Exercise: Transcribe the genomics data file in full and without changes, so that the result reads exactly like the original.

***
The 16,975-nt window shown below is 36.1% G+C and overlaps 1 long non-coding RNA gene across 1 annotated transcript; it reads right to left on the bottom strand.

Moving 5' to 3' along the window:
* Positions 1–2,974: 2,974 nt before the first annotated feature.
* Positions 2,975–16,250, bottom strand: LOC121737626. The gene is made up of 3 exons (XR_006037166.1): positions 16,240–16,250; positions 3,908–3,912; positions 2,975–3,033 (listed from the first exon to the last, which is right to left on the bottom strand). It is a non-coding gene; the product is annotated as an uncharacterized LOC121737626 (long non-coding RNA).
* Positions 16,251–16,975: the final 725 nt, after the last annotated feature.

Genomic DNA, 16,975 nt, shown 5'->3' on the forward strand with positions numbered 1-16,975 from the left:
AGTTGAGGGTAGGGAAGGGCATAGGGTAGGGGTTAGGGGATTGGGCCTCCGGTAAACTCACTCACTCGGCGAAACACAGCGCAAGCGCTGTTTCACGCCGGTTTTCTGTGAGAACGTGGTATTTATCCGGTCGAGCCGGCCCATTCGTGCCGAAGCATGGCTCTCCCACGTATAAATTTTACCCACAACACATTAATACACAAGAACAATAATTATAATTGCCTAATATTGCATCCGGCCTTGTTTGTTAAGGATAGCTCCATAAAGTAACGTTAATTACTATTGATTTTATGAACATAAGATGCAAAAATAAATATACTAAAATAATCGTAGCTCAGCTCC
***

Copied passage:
The 16,975-nt window shown below is 36.1% G+C and overlaps 1 long non-coding RNA gene across 1 annotated transcript; it reads right to left on the bottom strand.

Moving 5' to 3' along the window:
* Positions 1–2,974: 2,974 nt before the first annotated feature.
* Positions 2,975–16,250, bottom strand: LOC121737626. The gene is made up of 3 exons (XR_006037166.1): positions 16,240–16,250; positions 3,908–3,912; positions 2,975–3,033 (listed from the first exon to the last, which is right to left on the bottom strand). It is a non-coding gene; the product is annotated as an uncharacterized LOC121737626 (long non-coding RNA).
* Positions 16,251–16,975: the final 725 nt, after the last annotated feature.

Genomic DNA, 16,975 nt, shown 5'->3' on the forward strand with positions numbered 1-16,975 from the left:
AGTTGAGGGTAGGGAAGGGCATAGGGTAGGGGTTAGGGGATTGGGCCTCCGGTAAACTCACTCACTCGGCGAAACACAGCGCAAGCGCTGTTTCACGCCGGTTTTCTGTGAGAACGTGGTATTTATCCGGTCGAGCCGGCCCATTCGTGCCGAAGCATGGCTCTCCCACGTATAAATTTTACCCACAACACATTAATACACAAGAACAATAATTATAATTGCCTAATATTGCATCCGGCCTTGTTTGTTAAGGATAGCTCCATAAAGTAACGTTAATTACTATTGATTTTATGAACATAAGATGCAAAAATAAATATACTAAAATAATCGTAGCTCAGCTCC